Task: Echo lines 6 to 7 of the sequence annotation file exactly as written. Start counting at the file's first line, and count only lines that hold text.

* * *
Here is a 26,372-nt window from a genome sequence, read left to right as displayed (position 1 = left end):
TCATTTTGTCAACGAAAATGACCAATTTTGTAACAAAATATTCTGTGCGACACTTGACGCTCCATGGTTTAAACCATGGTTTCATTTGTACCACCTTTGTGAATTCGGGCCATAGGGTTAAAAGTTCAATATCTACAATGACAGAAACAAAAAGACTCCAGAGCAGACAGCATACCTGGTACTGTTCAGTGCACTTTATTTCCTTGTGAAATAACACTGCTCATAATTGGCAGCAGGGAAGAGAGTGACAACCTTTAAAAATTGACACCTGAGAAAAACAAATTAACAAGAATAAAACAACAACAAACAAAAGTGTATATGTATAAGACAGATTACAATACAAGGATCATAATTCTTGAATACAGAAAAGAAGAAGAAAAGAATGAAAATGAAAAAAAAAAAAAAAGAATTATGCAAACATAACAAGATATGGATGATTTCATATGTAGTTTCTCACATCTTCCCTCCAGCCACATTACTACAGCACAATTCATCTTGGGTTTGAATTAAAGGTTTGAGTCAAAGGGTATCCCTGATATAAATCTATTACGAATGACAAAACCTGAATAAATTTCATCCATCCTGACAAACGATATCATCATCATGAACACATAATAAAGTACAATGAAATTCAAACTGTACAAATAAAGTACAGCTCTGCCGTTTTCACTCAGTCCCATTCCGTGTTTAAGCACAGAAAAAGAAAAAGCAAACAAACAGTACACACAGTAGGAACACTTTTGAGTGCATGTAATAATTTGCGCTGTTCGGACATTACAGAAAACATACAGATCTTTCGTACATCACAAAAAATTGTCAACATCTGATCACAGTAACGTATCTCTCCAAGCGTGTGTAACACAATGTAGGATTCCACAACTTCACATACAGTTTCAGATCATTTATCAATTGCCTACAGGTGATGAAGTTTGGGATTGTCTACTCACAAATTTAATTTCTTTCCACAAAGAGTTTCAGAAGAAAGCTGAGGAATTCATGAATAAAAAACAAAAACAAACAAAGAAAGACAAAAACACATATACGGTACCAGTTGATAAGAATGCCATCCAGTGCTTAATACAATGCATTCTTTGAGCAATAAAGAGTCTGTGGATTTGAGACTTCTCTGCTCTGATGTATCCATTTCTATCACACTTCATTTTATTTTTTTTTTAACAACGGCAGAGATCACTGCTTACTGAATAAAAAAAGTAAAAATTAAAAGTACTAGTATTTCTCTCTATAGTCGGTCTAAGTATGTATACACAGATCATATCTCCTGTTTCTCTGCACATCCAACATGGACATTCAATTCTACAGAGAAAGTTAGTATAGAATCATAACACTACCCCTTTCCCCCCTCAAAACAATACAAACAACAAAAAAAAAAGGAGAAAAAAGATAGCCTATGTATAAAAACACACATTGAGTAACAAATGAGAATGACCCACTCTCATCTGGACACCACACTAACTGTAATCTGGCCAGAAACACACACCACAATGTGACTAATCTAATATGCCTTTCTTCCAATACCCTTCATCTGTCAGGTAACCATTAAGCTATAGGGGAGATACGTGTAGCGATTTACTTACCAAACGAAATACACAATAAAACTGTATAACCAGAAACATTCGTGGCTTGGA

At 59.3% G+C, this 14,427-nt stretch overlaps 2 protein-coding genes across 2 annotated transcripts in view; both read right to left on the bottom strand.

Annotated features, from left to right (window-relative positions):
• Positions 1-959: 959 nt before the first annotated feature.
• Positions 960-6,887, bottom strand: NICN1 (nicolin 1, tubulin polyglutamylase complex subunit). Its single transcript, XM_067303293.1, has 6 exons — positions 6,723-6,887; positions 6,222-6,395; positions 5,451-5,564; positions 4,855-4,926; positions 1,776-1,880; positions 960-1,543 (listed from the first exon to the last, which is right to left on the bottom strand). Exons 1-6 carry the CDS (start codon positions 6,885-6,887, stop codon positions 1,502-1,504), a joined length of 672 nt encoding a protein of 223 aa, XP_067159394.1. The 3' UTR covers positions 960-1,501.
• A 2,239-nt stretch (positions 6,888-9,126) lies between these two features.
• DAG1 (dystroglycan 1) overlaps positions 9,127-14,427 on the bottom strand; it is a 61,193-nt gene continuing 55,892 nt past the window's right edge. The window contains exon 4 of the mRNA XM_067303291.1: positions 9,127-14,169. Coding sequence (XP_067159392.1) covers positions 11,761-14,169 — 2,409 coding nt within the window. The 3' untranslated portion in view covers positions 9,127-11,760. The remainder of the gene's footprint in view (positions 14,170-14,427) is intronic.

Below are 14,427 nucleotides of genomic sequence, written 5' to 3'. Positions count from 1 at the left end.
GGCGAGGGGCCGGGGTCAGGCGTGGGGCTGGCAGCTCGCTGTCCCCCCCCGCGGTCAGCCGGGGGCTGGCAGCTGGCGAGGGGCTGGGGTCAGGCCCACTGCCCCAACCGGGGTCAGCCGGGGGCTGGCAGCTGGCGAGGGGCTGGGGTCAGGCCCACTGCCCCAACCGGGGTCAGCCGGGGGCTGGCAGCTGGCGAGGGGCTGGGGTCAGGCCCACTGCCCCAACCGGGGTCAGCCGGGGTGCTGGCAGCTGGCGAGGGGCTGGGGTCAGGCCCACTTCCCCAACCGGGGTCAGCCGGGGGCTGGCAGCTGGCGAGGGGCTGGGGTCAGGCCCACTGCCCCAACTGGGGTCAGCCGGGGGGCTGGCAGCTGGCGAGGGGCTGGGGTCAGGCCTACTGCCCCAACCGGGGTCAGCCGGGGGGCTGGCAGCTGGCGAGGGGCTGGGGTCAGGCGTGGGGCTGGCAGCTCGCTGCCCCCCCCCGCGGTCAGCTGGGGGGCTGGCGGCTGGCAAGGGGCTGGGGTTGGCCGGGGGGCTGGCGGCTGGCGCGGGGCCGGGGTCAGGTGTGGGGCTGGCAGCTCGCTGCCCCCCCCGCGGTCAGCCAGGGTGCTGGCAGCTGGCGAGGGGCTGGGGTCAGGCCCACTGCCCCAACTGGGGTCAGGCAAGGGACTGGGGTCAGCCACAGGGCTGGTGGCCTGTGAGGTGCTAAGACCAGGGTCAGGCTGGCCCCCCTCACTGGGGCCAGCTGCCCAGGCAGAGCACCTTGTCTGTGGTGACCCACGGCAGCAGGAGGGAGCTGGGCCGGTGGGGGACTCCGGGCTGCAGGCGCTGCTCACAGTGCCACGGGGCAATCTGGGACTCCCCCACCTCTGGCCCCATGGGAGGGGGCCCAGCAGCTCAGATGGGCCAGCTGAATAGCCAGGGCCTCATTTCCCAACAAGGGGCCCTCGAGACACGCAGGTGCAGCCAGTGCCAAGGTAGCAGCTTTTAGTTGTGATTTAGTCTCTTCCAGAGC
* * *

• Positions 960-6,887, bottom strand: NICN1 (nicolin 1, tubulin polyglutamylase complex subunit). Its single transcript, XM_067303293.1, has 6 exons — positions 6,723-6,887; positions 6,222-6,395; positions 5,451-5,564; positions 4,855-4,926; positions 1,776-1,880; positions 960-1,543 (listed from the first exon to the last, which is right to left on the bottom strand). Exons 1-6 carry the CDS (start codon positions 6,885-6,887, stop codon positions 1,502-1,504), a joined length of 672 nt encoding a protein of 223 aa, XP_067159394.1. The 3' UTR covers positions 960-1,501.
• A 2,239-nt stretch (positions 6,888-9,126) lies between these two features.